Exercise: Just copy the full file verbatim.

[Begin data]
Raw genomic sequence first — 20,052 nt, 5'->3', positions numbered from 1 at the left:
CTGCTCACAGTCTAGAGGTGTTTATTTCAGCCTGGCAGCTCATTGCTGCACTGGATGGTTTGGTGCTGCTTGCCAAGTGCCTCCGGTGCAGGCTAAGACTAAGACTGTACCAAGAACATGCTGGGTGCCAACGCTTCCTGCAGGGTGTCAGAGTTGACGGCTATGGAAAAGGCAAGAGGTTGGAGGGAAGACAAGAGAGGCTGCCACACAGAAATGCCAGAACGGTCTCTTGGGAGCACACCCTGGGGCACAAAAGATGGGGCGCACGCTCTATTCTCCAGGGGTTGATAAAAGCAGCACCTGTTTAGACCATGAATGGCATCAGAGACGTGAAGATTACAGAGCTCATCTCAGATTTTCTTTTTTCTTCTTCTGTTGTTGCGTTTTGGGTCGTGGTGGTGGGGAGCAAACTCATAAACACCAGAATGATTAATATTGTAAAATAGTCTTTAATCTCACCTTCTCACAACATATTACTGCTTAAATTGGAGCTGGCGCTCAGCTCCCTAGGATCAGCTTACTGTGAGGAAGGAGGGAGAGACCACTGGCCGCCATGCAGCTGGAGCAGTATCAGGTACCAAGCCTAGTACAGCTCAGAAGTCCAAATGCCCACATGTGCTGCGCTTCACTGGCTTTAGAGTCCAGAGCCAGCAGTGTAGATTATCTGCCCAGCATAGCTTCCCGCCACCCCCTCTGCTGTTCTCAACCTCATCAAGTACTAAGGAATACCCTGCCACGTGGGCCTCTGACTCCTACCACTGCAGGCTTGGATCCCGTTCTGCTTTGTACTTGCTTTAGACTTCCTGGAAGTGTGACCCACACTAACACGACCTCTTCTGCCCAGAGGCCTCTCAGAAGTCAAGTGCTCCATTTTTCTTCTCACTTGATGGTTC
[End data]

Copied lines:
Raw genomic sequence first — 20,052 nt, 5'->3', positions numbered from 1 at the left:
CTGCTCACAGTCTAGAGGTGTTTATTTCAGCCTGGCAGCTCATTGCTGCACTGGATGGTTTGGTGCTGCTTGCCAAGTGCCTCCGGTGCAGGCTAAGACTAAGACTGTACCAAGAACATGCTGGGTGCCAACGCTTCCTGCAGGGTGTCAGAGTTGACGGCTATGGAAAAGGCAAGAGGTTGGAGGGAAGACAAGAGAGGCTGCCACACAGAAATGCCAGAACGGTCTCTTGGGAGCACACCCTGGGGCACAAAAGATGGGGCGCACGCTCTATTCTCCAGGGGTTGATAAAAGCAGCACCTGTTTAGACCATGAATGGCATCAGAGACGTGAAGATTACAGAGCTCATCTCAGATTTTCTTTTTTCTTCTTCTGTTGTTGCGTTTTGGGTCGTGGTGGTGGGGAGCAAACTCATAAACACCAGAATGATTAATATTGTAAAATAGTCTTTAATCTCACCTTCTCACAACATATTACTGCTTAAATTGGAGCTGGCGCTCAGCTCCCTAGGATCAGCTTACTGTGAGGAAGGAGGGAGAGACCACTGGCCGCCATGCAGCTGGAGCAGTATCAGGTACCAAGCCTAGTACAGCTCAGAAGTCCAAATGCCCACATGTGCTGCGCTTCACTGGCTTTAGAGTCCAGAGCCAGCAGTGTAGATTATCTGCCCAGCATAGCTTCCCGCCACCCCCTCTGCTGTTCTCAACCTCATCAAGTACTAAGGAATACCCTGCCACGTGGGCCTCTGACTCCTACCACTGCAGGCTTGGATCCCGTTCTGCTTTGTACTTGCTTTAGACTTCCTGGAAGTGTGACCCACACTAACACGACCTCTTCTGCCCAGAGGCCTCTCAGAAGTCAAGTGCTCCATTTTTCTTCTCACTTGATGGTTC